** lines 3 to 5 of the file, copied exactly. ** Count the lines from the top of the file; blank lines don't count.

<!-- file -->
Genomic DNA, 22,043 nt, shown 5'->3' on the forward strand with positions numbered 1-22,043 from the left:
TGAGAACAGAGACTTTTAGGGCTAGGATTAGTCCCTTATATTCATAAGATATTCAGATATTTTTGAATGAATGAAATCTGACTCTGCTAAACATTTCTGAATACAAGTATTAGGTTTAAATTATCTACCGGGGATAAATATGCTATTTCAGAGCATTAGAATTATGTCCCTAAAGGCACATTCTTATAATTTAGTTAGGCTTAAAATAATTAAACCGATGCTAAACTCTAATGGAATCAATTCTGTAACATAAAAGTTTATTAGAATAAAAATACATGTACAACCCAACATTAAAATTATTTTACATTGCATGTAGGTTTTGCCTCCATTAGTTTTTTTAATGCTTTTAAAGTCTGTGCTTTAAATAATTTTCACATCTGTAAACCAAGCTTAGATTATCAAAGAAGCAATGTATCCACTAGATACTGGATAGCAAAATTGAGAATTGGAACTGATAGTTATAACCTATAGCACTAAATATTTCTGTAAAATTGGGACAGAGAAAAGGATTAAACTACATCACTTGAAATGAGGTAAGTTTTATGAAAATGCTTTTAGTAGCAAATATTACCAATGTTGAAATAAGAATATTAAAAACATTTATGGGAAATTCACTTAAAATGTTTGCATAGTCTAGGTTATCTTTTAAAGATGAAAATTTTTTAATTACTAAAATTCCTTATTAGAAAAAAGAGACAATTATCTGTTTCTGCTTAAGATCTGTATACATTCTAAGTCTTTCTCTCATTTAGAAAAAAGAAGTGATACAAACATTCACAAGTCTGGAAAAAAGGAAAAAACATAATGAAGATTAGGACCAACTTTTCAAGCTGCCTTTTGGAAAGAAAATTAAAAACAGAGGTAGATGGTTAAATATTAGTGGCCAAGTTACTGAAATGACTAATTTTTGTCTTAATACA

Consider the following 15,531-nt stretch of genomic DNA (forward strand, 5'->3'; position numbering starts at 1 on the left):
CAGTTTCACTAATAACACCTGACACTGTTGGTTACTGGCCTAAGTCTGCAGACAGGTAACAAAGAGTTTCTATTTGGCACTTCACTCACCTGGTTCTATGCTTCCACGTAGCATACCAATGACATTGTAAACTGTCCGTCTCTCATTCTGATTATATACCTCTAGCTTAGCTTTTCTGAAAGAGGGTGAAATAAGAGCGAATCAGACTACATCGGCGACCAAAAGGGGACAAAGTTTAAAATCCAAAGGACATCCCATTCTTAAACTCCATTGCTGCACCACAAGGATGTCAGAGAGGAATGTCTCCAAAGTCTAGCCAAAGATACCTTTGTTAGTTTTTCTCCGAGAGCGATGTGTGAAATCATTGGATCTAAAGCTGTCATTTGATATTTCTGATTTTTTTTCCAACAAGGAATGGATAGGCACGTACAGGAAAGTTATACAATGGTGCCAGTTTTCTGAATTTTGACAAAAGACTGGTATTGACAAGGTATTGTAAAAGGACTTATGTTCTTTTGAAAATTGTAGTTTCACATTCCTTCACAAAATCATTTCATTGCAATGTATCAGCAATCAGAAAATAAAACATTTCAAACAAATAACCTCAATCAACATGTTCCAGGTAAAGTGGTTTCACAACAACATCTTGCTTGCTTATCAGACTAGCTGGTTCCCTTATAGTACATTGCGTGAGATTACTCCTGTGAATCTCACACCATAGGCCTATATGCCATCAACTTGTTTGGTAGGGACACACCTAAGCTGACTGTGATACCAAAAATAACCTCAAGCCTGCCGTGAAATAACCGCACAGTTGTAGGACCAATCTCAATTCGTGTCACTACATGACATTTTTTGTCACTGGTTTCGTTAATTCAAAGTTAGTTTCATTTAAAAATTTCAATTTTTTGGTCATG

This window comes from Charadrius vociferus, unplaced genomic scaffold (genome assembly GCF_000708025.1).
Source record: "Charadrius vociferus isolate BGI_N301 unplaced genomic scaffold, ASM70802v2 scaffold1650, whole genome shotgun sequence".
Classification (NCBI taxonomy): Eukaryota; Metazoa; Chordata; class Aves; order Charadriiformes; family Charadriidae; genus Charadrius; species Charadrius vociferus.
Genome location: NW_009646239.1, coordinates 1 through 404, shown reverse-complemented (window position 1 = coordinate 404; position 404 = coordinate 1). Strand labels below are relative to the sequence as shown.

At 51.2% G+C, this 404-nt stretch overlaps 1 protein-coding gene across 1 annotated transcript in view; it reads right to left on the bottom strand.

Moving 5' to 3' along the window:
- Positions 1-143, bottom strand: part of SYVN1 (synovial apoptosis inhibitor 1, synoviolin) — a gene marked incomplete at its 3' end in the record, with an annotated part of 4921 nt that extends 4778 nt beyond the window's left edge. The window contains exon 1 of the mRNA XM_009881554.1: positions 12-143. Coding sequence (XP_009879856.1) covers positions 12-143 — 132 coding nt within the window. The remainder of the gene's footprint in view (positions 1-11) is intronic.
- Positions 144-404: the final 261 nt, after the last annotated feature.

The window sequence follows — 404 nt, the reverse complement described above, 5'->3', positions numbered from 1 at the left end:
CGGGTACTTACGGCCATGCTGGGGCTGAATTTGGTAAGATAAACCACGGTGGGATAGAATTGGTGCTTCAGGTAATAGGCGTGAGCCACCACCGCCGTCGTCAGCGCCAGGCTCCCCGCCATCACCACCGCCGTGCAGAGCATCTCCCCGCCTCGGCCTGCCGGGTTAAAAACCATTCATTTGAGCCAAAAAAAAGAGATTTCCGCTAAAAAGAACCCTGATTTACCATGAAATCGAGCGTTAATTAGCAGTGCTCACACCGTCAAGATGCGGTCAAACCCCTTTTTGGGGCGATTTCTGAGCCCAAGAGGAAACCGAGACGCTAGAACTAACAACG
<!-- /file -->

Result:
Consider the following 15,531-nt stretch of genomic DNA (forward strand, 5'->3'; position numbering starts at 1 on the left):
CAGTTTCACTAATAACACCTGACACTGTTGGTTACTGGCCTAAGTCTGCAGACAGGTAACAAAGAGTTTCTATTTGGCACTTCACTCACCTGGTTCTATGCTTCCACGTAGCATACCAATGACATTGTAAACTGTCCGTCTCTCATTCTGATTATATACCTCTAGCTTAGCTTTTCTGAAAGAGGGTGAAATAAGAGCGAATCAGACTACATCGGCGACCAAAAGGGGACAAAGTTTAAAATCCAAAGGACATCCCATTCTTAAACTCCATTGCTGCACCACAAGGATGTCAGAGAGGAATGTCTCCAAAGTCTAGCCAAAGATACCTTTGTTAGTTTTTCTCCGAGAGCGATGTGTGAAATCATTGGATCTAAAGCTGTCATTTGATATTTCTGATTTTTTTTCCAACAAGGAATGGATAGGCACGTACAGGAAAGTTATACAATGGTGCCAGTTTTCTGAATTTTGACAAAAGACTGGTATTGACAAGGTATTGTAAAAGGACTTATGTTCTTTTGAAAATTGTAGTTTCACATTCCTTCACAAAATCATTTCATTGCAATGTATCAGCAATCAGAAAATAAAACATTTCAAACAAATAACCTCAATCAACATGTTCCAGGTAAAGTGGTTTCACAACAACATCTTGCTTGCTTATCAGACTAGCTGGTTCCCTTATAGTACATTGCGTGAGATTACTCCTGTGAATCTCACACCATAGGCCTATATGCCATCAACTTGTTTGGTAGGGACACACCTAAGCTGACTGTGATACCAAAAATAACCTCAAGCCTGCCGTGAAATAACCGCACAGTTGTAGGACCAATCTCAATTCGTGTCACTACATGACATTTTTTGTCACTGGTTTCGTTAATTCAAAGTTAGTTTCATTTAAAAATTTCAATTTTTTGGTCATG

This window comes from Charadrius vociferus, unplaced genomic scaffold (genome assembly GCF_000708025.1).